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Leigh Turner

HMA Ukraine, Kyiv
Posted 24 January 2010 by Leigh Turner | Comments

A chilly Sunday in Kyiv: perfect for a visit to the Bulgakov Museum at 13 Andriyivsky Uzviz.  The novelist Mikhail Bulgakov is a symbol of many things, including the complex relationship between Russia and Ukraine.  Born in Kyiv in 1891 of Russian parents at a time when Ukraine was part of the Russian empire, he lived from 1906 to 1919 at No. 13 Andriyivsky Uzviz, an address immortalised in his novel The White Guard, first part-published in 1926 and set in Kyiv.  He moved to Moscow, where he did most of his writing, in Russian, in 1921.   Does that mean he's Russian, or Ukrainian?  You decide.

As it happens I'm hoping to see a production of The White Guard at the National Theatre in London in March, so am swotting up on Bulgakov.  The museum in Kyiv is pretty high-concept, with some of the contents painted white, to symbolise elements from Bulgakov's fiction (eg a greatcoat with a bottle of vodka wrapped in newspaper in the pocket, from The White Guard); and others actual objects or photographs from Bulgakov's life.  Some of the windows are covered in coloured plastic, so that the blaze of snow outside fills the interior with colour; elsewhere we're invited to peer into a mirror which, when the lights are extinguished, is transformed into another room, then a starlit sky (a reference to the closing words of The White Guard).  It's all suitably surreal for this master of magical realism.  Outside, there's a statue of the man on a bench, inviting you to be photographed alongside him.  You can also see the alley between No.13 and the next house, which features in the novel.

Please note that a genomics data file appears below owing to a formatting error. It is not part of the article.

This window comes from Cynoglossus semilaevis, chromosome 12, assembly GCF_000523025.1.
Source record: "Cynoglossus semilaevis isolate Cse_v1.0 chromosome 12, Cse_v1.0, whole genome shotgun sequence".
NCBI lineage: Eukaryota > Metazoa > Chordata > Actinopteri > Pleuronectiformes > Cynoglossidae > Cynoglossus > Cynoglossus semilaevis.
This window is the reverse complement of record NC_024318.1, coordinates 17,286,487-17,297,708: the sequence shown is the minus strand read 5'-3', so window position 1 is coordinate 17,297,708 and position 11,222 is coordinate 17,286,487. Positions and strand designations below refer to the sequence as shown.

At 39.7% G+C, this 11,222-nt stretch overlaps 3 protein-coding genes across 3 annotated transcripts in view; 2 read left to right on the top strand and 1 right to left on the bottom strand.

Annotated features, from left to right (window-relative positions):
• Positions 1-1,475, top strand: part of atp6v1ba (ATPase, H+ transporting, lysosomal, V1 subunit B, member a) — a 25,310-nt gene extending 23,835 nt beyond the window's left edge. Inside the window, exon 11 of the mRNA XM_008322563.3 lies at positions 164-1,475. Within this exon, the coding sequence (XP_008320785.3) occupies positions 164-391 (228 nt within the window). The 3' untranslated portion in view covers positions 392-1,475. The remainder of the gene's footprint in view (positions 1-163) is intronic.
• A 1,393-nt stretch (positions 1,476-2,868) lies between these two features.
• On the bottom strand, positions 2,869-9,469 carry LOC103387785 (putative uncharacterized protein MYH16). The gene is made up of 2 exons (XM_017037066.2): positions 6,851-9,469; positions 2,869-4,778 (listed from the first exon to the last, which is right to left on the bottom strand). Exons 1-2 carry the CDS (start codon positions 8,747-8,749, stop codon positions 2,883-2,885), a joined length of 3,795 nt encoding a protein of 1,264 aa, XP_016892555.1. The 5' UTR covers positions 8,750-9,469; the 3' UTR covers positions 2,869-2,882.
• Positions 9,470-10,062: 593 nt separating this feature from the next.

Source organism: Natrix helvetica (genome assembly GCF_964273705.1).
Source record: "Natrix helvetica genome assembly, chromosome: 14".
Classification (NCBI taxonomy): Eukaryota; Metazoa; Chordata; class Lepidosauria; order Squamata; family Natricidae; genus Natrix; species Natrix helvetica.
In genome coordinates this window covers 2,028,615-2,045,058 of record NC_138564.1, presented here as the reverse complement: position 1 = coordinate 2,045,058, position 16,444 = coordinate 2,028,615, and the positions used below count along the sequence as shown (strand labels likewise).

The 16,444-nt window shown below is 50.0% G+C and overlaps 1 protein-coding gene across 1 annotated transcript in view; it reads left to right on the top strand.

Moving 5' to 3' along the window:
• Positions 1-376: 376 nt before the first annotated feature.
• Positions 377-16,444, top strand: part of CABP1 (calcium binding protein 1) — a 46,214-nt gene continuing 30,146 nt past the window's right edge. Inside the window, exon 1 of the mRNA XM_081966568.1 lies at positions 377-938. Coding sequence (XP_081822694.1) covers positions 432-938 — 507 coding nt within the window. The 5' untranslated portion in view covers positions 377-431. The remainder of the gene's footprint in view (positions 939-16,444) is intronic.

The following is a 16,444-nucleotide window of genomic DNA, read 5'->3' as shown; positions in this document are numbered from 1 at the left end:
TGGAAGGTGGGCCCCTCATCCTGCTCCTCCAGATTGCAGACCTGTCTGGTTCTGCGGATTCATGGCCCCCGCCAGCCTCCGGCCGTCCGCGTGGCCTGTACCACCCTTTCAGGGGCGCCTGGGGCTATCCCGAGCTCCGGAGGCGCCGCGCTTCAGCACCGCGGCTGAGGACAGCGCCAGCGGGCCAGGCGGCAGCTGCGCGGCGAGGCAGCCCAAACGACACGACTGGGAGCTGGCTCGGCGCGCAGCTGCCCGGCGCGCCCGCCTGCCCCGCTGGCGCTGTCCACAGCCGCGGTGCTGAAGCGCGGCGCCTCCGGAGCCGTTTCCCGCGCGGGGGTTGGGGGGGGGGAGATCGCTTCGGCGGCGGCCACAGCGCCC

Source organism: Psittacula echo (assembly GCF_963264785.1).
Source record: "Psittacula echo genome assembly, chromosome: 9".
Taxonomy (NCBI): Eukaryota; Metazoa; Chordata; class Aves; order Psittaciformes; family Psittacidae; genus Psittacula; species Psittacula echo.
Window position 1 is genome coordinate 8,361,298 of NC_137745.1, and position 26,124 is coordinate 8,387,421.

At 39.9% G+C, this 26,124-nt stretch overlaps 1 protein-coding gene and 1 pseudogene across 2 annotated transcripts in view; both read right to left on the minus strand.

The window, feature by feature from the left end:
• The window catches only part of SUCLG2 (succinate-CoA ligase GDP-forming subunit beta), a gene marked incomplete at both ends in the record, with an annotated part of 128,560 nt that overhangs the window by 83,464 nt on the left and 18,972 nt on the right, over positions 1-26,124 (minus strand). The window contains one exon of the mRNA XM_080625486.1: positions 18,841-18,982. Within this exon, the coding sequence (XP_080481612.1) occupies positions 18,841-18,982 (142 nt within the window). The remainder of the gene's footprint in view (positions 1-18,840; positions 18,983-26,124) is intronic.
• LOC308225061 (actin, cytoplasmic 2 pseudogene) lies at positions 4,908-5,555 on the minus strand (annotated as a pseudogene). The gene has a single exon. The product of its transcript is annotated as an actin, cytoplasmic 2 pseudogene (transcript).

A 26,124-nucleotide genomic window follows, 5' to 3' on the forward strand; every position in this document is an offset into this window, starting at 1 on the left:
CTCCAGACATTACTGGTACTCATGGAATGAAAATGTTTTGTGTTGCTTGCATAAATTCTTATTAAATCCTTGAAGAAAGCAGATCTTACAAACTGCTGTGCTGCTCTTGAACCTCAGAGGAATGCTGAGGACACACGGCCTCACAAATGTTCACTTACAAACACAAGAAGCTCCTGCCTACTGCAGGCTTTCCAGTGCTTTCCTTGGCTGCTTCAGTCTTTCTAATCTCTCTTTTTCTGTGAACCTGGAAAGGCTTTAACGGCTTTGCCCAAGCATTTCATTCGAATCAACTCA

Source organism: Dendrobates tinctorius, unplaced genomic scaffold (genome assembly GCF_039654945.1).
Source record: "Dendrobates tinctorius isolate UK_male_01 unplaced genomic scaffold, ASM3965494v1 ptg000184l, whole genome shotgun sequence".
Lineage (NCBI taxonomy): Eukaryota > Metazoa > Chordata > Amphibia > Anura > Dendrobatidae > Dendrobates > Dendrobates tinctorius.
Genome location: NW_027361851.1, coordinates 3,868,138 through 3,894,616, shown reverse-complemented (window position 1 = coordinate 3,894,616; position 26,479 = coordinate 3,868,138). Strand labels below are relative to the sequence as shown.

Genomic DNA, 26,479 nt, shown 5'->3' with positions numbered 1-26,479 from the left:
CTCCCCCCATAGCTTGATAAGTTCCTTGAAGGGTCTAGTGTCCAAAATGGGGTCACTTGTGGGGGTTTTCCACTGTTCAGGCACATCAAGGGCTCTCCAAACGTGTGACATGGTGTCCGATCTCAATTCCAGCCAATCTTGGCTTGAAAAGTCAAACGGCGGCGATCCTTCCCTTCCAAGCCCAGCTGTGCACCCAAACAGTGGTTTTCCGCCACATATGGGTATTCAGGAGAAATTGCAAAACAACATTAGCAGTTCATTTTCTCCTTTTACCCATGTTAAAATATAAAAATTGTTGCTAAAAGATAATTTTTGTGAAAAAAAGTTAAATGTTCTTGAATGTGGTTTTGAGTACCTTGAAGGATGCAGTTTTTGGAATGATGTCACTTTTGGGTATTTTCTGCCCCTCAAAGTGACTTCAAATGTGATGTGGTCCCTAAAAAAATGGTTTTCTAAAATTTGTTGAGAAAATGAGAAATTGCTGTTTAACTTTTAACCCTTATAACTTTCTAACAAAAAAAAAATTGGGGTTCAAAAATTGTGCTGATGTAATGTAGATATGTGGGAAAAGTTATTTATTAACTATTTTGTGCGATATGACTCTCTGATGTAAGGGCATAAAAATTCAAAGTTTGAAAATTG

Statue of Mikhail Bulgakov in Kyiv

My companion on the visit, who's just read The White Guard, points out to me that the turbulence in Kyiv during the revolutionary period in which the novel is set makes modern Ukraine seem a model of calm and orderliness.  It's certainly a reminder that although democracy can be messy, it has a track record of working better than most other systems.  This strikes me as a way Bulgakov can cheer you up.

Personally, I find Bulgakov pretty hard going, having failed to finish (understatement - Ed) The Master and Margarita in Russian back in 1994.  But some friends of mine in St Petersburg did me a favour when I was doing language training there in 2008 by encouraging me to watch the splendid 1988 film version of Bulgakov's story Heart of a Dog, or Собачье сердце.  It's cruel, funny and surreal.  So if you fancy a bit of Bulgakov and like movies with a touch of strangeness, check out Heart of a Dog for a second, albeit rather unsettling, way Bulgakov can cheer you up.  I've no doubt hardened Bulgakov fans can suggest many others.



Leigh Turner
24 January 2010
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